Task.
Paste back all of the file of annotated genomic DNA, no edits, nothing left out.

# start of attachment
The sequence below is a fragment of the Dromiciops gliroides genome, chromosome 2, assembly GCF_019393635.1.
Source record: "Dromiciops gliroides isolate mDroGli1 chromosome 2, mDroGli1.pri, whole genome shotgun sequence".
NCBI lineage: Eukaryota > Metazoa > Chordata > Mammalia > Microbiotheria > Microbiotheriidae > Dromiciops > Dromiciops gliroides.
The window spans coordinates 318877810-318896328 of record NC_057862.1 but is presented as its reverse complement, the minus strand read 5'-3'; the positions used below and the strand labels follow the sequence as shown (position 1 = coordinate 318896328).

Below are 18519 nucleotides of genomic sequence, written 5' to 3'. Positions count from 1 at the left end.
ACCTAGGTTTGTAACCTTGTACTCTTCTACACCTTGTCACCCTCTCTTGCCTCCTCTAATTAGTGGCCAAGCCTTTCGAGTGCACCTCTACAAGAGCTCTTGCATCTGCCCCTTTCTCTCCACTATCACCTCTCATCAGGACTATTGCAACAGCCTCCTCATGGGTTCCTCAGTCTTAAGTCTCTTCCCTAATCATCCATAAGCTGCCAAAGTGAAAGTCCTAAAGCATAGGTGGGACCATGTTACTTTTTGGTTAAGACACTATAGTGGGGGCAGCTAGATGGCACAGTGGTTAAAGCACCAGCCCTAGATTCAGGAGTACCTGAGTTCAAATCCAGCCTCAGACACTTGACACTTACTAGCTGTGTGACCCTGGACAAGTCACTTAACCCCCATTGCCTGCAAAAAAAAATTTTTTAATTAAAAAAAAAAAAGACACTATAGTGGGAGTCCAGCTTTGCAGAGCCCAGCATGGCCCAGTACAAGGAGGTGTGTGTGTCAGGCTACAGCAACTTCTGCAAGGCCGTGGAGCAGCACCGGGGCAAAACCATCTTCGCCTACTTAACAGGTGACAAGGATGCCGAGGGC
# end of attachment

The sequence below is a fragment of the Dromiciops gliroides genome, chromosome 2, assembly GCF_019393635.1.
Source record: "Dromiciops gliroides isolate mDroGli1 chromosome 2, mDroGli1.pri, whole genome shotgun sequence".
NCBI lineage: Eukaryota > Metazoa > Chordata > Mammalia > Microbiotheria > Microbiotheriidae > Dromiciops > Dromiciops gliroides.
The window spans coordinates 318877810-318896328 of record NC_057862.1 but is presented as its reverse complement, the minus strand read 5'-3'; the positions used below and the strand labels follow the sequence as shown (position 1 = coordinate 318896328).

Below are 18519 nucleotides of genomic sequence, written 5' to 3'. Positions count from 1 at the left end.
ACCTAGGTTTGTAACCTTGTACTCTTCTACACCTTGTCACCCTCTCTTGCCTCCTCTAATTAGTGGCCAAGCCTTTCGAGTGCACCTCTACAAGAGCTCTTGCATCTGCCCCTTTCTCTCCACTATCACCTCTCATCAGGACTATTGCAACAGCCTCCTCATGGGTTCCTCAGTCTTAAGTCTCTTCCCTAATCATCCATAAGCTGCCAAAGTGAAAGTCCTAAAGCATAGGTGGGACCATGTTACTTTTTGGTTAAGACACTATAGTGGGGGCAGCTAGATGGCACAGTGGTTAAAGCACCAGCCCTAGATTCAGGAGTACCTGAGTTCAAATCCAGCCTCAGACACTTGACACTTACTAGCTGTGTGACCCTGGACAAGTCACTTAACCCCCATTGCCTGCAAAAAAAAATTTTTTAATTAAAAAAAAAAAAGACACTATAGTGGGAGTCCAGCTTTGCAGAGCCCAGCATGGCCCAGTACAAGGAGGTGTGTGTGTCAGGCTACAGCAACTTCTGCAAGGCCGTGGAGCAGCACCGGGGCAAAACCATCTTCGCCTACTTAACAGGTGACAAGGATGCCGAGGGC